June 4, 2011


Many, many years ago a friend tried to get me to like cider. I wasn’t biting. I was a beer gal through and through. I like wine as well, but I’m (was) partial to micro-brew beer. There’s something about a small company that still cares about how their beer is made and what it’s made of. My favourites have always been Creemore and Muskoka, but alas, my body is no longer happy when I have them.

Once I began working on my health I thought that if I had to cut out beer, then maybe I’d switch to stout. Stout is known for being high in iron, and I’ve also heard, in calcium. There’s a saying that there is more iron in a glass (by glass I mean pint) of Guinness than a glass of milk. Whether that’s true or not I’m not sure, but I haven’t acquired a taste for it. Plus it’s not celiac friendly.

So I’ve been trying out different ciders, and it’s taking some time. With the first sip of my glass I’m always taken aback at how sweet it is. I’m not a fan of apple juice so it’s taking some time.

Now that the warm weather is here, restaurants have opened their patios and homeowners have put out the deck chairs alongside the BBQs. Along with that will be good times with friends and also times to relax after tending to the garden and it wouldn’t be the same without some kind of beverage in your hand (at least with my circle).

I’ve been sampling (oh, how rough life is!!!) and doing some digging and here is what I’ve found (and my opinion too).

Strongbow: Your run-of-the-mill cider. It’s good but there’s nothing special to it. The great thing is that it’s available almost anywhere, and if it’s a pub, well, it’s a sure thing that they’ll have it.

Stowford Press: This is nice and a tad different than Strongbow. It’s sweet but not overly so, and there’s no kick or bite afterwards. It’s smooth and thirst-quenching. I like it.

Woodchuck Draft Cider: I really like this and it’s perfect in every way. Unfortunately, it’s brewed in Vermont (picked it up on a trip to Syracuse) and not available in Canada.

Blackthorn: This cider is really, really sweet. My eyes close/wince at the shock of it. If you like the Grower’s Ciders found at the liquor stores, you’ll like this one as I find it very similar.

Gaymers: Overall this is a nice cider as it’s not too sweet. There is a tad of a yeast flavour that I’m not fond of.

Bulmers: This cider has a bit of a complex flavour that is a little hard to nail down. It’s sweet, but not too much; it’s yeasty, but not too much. This isn’t a favourite.

Magners: This is your typical cider but it has a stronger flavour and a bit of an aftertaste.  I’m not too keen on this one.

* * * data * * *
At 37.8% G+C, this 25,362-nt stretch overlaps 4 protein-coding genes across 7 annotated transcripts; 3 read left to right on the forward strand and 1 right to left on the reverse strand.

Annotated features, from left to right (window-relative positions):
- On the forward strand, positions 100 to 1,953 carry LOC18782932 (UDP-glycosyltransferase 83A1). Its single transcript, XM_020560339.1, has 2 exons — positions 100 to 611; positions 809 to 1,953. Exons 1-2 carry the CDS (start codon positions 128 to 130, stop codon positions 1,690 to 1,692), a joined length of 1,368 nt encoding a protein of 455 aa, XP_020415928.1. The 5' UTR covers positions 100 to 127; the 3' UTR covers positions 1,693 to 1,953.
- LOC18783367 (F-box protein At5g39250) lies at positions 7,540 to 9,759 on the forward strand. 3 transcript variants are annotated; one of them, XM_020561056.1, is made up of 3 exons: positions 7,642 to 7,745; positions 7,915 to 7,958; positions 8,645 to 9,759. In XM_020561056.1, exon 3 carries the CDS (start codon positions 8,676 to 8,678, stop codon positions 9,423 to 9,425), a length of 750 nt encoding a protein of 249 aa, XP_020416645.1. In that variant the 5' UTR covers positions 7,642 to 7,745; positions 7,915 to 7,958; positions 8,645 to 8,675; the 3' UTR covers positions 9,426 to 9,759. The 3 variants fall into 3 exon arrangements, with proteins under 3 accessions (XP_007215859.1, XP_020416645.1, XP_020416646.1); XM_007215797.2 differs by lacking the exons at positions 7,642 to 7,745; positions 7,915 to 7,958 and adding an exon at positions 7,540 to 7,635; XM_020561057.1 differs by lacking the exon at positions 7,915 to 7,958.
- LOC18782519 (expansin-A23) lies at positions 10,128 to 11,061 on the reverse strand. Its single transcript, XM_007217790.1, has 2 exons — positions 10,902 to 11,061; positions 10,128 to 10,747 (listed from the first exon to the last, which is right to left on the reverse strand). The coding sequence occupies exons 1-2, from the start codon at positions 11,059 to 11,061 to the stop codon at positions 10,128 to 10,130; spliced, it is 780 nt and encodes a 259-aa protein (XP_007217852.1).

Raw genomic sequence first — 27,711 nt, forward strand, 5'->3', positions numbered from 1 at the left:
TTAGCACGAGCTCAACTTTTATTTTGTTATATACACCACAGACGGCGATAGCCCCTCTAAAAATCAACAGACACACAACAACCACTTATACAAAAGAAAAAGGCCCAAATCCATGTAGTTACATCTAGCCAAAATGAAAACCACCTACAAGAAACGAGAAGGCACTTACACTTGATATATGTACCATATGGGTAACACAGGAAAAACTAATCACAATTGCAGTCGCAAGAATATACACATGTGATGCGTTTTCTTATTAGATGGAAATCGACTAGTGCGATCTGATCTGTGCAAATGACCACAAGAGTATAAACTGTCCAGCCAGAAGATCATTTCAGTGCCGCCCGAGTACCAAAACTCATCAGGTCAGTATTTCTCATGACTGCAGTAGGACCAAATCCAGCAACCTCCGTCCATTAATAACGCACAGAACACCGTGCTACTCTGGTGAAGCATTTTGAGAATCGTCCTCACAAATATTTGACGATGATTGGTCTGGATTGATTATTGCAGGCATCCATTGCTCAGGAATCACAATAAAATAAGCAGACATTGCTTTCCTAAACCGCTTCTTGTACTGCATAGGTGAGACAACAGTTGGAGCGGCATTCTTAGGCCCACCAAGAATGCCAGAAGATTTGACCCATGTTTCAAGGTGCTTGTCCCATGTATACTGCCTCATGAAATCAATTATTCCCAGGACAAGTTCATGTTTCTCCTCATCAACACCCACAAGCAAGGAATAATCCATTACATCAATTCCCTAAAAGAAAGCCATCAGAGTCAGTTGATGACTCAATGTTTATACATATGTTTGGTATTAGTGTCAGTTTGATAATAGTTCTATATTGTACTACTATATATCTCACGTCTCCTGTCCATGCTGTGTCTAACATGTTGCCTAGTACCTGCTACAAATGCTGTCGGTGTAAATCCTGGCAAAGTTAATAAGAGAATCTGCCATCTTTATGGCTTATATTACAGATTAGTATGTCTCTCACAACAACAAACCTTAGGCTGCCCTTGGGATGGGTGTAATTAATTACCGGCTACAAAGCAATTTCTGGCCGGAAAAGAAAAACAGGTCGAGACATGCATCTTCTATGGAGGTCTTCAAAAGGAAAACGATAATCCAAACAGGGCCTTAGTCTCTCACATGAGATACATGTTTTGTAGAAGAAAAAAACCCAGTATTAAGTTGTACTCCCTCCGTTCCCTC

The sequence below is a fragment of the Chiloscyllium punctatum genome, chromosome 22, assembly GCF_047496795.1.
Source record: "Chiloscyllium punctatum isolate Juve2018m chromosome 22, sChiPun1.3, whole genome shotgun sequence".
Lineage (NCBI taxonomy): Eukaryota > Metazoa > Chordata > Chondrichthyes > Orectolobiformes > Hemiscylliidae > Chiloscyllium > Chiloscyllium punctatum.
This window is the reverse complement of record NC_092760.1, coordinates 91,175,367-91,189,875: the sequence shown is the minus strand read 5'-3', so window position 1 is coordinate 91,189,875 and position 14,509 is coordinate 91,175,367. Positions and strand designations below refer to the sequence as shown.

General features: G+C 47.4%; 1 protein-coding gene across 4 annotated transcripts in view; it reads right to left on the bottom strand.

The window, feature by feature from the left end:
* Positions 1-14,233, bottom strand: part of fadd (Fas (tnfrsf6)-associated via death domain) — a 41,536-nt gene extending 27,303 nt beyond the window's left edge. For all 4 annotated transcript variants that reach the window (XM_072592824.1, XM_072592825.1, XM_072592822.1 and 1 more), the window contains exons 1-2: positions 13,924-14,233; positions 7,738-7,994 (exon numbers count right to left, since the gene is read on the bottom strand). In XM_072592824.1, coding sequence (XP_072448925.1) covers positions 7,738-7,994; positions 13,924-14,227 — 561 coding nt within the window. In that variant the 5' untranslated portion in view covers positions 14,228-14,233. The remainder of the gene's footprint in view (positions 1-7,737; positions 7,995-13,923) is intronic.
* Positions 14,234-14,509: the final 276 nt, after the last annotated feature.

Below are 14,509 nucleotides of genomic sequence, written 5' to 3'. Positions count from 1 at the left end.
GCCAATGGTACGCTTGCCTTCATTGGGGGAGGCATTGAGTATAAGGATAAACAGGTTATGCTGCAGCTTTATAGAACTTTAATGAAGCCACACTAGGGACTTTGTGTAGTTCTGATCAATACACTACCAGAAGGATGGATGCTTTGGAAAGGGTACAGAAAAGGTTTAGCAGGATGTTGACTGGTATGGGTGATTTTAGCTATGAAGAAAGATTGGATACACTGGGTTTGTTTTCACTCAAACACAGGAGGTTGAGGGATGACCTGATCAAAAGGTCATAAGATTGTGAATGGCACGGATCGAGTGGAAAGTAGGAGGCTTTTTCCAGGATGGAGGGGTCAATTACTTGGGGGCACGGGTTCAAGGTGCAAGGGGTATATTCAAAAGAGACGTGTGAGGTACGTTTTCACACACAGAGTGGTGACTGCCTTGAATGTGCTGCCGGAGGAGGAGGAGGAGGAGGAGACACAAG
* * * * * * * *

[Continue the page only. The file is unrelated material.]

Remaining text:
William: A nice little Canadian Cider that isn’t your crazy-North-American-sweet-type. This is a nice cider – not too sweet and not too dry, and not yeasty. It’s just right.

A proper cider should be naturally gluten-free as it is made of pressed apples. But double check before you indulge, products may be different in your region. The info added below is for the UK and Canada.

Weston & Sons: all ciders are gluten free and suitable for celiacs
Strongbow in Canada is gluten free
Gaymers cider is considered gluten free, but includes sugar from wheat. Under the EU coding, the levels are so low that it can be considered gluten free.
Woodchuck Cider (if you’re in or from the northern states) is gluten free
Bulmers Cider (and all Bulmers cider products) is gluten free


zider'ead said...

Hi, just stumbled accross your site. Blackthorn used to be a very different cider - it was 6% and a much dryer taste. They have recently started selling "original" Blackthorn again here in Bristol and the west as there were many complaints here in Cider land. In terms of mass market ciders like the ones you have sampled - Thatchers is by far and away the tasting. As a rule - if it isnt from Somerset, its not really cider!
Good read.

Pickles said...

Good to know about Blackthorn.
Things always taste differently than from where they originate, and at times it can be quite sad. I'll have to keep my eyes peeled for Thatchers. I didn't become a ciderhead (although reluctantly) until last year and it's been a while since I've been across the pond. One more reason for a trip to the homeland!!!
A friend sends me a small bottle of Scrumpy's in my Christmas parcel every year, so she might disagree where real cider comes from. ;-)

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